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Stopping the Unstoppable

February 22, 2016

Republican caucus and primary voters have thus far selected 104 convention delegates, and tomorrow Nevada Republicans will pick 30 more. A week from tomorrow, Republicans in 12 states will select 724 delegates – more than five times as many as before then.

Of the 12 states voting on March 1, has enough data to track only four – 538 gives Florida Senator Marco Rubio the slightest of edges over Donald Trump in Georgia and a more distinct advantage over Trump in Virginia; Texas Senator Ted Cruz holds an unsurprising lead over Trump in Texas; and Trump holds a small lead in Oklahoma.

In addition, shows Cruz ahead in polling in Arkansas, Rubio ahead in Minnesota, and Trump ahead in Massachusetts. RealClearPolitics shows no polling at all for Vermont and Wyoming, and no polling from this year in Alabama and Tennessee. RCP shows a single 2016 poll for Alaska, showing Trump four points ahead of Cruz in early January.

This is not my idea of an unstoppable force.

There is a twist – ten of the 12 March 1 states, by contrast with three of the four early states, have voting thresholds. In other words, in those ten states, a candidate must win a specified minimum share of the vote to be eligible for delegates. The candidates whose popular vote totals exceed a state’s threshold divide up the state’s delegates in proportion to their share of the vote. By stiffing the lagging candidates, thresholds are intended to winnow the field to maybe two or three candidates.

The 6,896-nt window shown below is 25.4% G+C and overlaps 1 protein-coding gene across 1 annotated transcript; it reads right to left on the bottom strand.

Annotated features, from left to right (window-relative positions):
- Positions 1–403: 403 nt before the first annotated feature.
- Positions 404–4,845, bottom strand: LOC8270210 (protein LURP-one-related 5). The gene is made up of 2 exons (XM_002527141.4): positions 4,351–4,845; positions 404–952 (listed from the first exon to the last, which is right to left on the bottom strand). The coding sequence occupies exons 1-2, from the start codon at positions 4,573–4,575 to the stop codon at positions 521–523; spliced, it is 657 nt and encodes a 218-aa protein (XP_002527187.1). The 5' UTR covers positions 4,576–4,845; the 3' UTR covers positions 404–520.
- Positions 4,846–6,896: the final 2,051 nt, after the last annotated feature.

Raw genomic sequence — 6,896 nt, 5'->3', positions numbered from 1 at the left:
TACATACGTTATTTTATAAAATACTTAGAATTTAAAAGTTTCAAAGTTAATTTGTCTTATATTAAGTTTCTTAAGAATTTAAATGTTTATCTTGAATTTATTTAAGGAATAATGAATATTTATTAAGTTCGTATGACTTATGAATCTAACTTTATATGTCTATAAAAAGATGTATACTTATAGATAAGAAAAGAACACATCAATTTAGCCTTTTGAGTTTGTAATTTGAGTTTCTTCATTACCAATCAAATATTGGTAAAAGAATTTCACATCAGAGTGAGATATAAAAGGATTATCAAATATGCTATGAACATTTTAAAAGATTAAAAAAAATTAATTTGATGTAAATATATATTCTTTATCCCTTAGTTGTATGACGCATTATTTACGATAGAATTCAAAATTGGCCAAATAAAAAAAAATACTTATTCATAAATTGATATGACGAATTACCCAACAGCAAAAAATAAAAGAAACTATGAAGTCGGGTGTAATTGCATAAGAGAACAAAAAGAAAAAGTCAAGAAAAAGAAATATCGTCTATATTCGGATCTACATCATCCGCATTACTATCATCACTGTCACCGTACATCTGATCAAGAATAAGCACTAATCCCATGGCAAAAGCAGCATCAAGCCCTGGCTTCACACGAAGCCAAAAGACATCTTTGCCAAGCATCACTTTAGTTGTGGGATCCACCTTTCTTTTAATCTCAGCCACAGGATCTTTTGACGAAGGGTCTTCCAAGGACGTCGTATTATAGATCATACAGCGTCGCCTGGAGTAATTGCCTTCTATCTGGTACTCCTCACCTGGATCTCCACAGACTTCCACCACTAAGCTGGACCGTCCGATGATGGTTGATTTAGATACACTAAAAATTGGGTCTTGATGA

In five of the March 1 states, the threshold is a relatively high 20 percent of the vote. Five other states impose thresholds varying from five percent to 15 percent of the vote. Given where Ohio Governor John Kasich and Dr. Ben Carson stand in polling relative to the thresholds, there is a substantial possibility that neither one will win more than a handful of the 724 delegates at stake on March 1. This will focus attention on the three leading candidates.

Cruz and Rubio each seems to think that his path to the nomination lies in eliminating the other and becoming the remaining alternative to Trump. That strategy could work for Rubio, but I’m not so sure if it could work for Cruz.

But in a three-person race, there’s another option: Cruz and Rubio both remain in the race and do well enough to deprive Trump of a majority of the delegates. If Cruz continues to win among evangelicals and the hard Right and Rubio maintains or enhances his standing among more moderate Republicans, they can deny Trump a majority.

This is plausible partly because, in the three states to vote so far, Trump took 35 percent, 33 percent, and 24 percent of the vote. He is polling nationally at 34.2 percent, and his RealClearPolitics average has not cracked 37 percent at any point in the entire campaign. Trump consistently polls with very high negatives, and consistently does poorly as a “second choice” candidate. He has, in the phrase of the punditocracy, a “low ceiling,” and it is plausible that his poll numbers will grow very little as the field narrows. In particular it seems unlikely that the Jeb Bush vote will shift to the Trump column, and in general.

In this scenario, Rubio and Cruz need each other: Rubio needs Cruz to win in Alaska, Arkansas, Texas, and Wyoming, and Cruz needs Rubio to win in Georgia, Minnesota and Virginia. Bonus points if Cruz or Rubio wins in Tennessee or Alabama. That would leave Trump with Massachusetts, Oklahoma and Vermont.

As we saw after Iowa, Donald Trump doesn’t lose well. If he were to lose not just one state on March 1, but a handful, maybe even a majority of them, no one really knows how he would react.



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